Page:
BAGHDAD (Reuters) - Islamic State militants attacked government forces and their Shi’ite militia allies on Saturday, killing 11 near the city of Baiji as part of the battle for control of Iraq’s biggest refinery, army and police sources said.
Four suicide bombers in vehicles packed with explosives hit security forces and the local headquarters of the Shi’ite militias in the area of al-Hijjaj, 10 km (6 miles) to the south of Baiji town, near the refinery, sources at the nearby Tikrit security operations command said.
Iraqi government forces and powerful Iranian-backed Shi’ite militias face Islamic State on several fronts in Iraq, a major oil producer and OPEC member.
They include areas around Baiji refinery, north of Baghdad, and the city of Ramadi west of the capital, seized last month by Islamic State, the ultra-hardline Sunni group that poses the biggest threat to Iraq since the fall of Saddam Hussein in 2003.
Ramadi is the provincial capital of Anbar Province, Iraq’s Sunni heartland.
On Wednesday, President Barack Obama ordered the deployment of 450 more U.S. troops to Anbar to advise and assist fragile Iraqi forces being built up to try to retake territory lost to Islamic State.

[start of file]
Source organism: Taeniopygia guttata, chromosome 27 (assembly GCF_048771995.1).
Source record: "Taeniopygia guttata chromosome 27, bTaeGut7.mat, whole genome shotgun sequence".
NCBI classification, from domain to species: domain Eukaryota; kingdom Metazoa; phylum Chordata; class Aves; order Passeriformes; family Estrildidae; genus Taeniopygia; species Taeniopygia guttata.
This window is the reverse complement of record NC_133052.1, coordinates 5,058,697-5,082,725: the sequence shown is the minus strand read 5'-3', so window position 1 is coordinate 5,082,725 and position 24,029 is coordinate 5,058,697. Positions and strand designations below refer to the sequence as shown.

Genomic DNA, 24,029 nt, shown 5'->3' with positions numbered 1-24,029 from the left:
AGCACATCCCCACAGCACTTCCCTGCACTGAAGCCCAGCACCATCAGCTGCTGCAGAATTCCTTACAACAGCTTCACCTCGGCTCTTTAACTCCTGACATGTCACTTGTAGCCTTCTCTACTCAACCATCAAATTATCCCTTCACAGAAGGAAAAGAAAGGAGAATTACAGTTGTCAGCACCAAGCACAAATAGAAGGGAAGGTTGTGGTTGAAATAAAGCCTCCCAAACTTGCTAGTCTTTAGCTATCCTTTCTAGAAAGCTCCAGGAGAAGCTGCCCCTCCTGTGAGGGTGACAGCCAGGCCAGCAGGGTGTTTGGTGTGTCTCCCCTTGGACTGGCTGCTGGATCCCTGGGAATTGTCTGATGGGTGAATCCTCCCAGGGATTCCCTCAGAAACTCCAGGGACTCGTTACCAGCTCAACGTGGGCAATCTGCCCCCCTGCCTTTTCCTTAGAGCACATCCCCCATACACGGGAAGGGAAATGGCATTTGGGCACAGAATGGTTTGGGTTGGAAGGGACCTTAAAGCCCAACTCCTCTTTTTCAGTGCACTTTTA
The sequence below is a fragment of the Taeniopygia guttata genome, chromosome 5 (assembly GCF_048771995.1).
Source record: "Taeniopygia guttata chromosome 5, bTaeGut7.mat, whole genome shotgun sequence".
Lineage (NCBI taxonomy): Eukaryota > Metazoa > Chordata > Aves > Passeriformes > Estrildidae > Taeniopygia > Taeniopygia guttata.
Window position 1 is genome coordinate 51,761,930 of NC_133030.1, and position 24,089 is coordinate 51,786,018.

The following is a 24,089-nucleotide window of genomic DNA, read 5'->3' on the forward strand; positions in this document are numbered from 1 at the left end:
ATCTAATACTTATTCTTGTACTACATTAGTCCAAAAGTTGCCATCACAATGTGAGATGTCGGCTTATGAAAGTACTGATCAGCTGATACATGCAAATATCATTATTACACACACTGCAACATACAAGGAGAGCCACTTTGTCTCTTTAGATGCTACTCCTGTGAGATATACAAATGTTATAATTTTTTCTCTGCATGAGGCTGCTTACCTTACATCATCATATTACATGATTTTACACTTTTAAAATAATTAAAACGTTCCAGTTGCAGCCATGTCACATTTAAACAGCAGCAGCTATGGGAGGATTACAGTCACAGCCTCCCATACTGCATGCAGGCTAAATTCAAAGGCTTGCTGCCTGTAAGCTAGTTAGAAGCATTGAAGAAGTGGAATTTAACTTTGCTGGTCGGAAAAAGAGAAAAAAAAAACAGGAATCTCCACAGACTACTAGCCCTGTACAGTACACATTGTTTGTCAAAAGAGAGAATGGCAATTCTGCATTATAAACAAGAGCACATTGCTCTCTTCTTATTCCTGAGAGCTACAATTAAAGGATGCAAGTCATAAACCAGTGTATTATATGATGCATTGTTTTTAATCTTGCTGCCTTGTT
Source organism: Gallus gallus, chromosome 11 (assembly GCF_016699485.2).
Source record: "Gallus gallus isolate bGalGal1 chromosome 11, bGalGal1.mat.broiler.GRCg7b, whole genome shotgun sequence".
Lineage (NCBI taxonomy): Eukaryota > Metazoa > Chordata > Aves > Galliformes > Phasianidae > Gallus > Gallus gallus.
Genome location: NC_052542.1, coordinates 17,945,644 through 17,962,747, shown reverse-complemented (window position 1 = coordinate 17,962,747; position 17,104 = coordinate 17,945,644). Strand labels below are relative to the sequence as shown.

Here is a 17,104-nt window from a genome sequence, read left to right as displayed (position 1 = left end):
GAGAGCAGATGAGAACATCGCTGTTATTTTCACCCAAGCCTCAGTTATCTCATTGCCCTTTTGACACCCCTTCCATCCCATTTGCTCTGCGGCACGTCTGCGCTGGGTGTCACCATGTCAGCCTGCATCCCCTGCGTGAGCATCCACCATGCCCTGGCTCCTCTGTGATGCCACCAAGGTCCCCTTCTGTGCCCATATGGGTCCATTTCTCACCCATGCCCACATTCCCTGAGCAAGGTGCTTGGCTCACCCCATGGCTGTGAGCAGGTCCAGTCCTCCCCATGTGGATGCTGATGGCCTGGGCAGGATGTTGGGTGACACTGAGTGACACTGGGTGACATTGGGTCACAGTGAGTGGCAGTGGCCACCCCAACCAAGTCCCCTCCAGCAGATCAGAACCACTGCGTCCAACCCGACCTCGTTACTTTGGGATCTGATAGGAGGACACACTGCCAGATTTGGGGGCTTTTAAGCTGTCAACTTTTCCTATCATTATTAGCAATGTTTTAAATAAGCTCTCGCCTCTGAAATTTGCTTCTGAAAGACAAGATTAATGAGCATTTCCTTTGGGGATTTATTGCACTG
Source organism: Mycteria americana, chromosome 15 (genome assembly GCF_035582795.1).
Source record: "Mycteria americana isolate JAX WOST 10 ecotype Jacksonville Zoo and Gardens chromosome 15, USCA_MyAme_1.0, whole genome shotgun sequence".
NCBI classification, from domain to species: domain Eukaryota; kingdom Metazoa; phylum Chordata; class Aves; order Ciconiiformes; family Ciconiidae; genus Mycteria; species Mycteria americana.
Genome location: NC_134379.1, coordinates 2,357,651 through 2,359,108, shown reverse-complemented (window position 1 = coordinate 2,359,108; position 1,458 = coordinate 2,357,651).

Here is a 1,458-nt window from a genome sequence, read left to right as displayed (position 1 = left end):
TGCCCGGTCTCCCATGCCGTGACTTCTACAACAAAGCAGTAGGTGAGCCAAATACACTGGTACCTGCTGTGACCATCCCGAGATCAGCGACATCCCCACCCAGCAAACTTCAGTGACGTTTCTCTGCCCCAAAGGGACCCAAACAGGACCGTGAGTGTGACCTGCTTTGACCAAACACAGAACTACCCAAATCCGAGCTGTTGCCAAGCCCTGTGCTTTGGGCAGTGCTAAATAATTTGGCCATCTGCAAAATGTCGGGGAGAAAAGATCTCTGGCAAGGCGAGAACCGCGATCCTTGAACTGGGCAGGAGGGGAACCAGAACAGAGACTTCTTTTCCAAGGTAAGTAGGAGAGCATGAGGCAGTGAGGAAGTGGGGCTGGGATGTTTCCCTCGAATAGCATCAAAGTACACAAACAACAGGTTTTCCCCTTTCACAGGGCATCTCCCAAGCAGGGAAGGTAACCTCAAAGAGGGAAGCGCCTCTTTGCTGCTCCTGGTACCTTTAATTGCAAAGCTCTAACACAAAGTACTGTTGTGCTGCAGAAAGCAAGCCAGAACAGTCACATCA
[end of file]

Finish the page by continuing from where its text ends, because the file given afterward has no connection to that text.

Iraq has been struggling to find a formula for stability since the last U.S. troops withdrew in 2011, with the battle against Islamic State and widespread sectarian bloodletting severly hampering efforts to rebuild the economy.
Islamic State’s drive, its hardline views and ambitions to create a ‘caliphate’ where opponents are executed or beheaded, have exacerbated Iraq’s sectarian conflict.
In eastern Iraq, tensions between Kurdish and Shi’ite forces ran high on Saturday for a second consecutive day. The two sides have in the past joined forces against Islamic State but competition for territory can sometimes undermine cooperation.
Trouble erupted when Kurdish peshmerga fighters began digging a trench to separate two towns in Diyala province.
On Saturday, clashes flared anew, police sources said, adding that four Shi’ite militiamen and two Kurdish peshmerga fighters had been wounded.
The Iraqi army depends heavily on support from the umbrella Shi’ite militia group Popular Mobilisation Front in the face of advances from Islamic State.
Unlike its predecessor in Iraq, al Qaeda, Islamic State holds territory it captures, while also conducting suicide bombings and beheadings. It now controls a third of Iraq, as well as large parts of neighbouring Syria.
Islamic State holds territory in Libya and has militant sympathisers in Egypt, the most populous Arab state.
Reporting by Baghdad bureau; Writing by Michael Georgy; Editing by Gareth Jones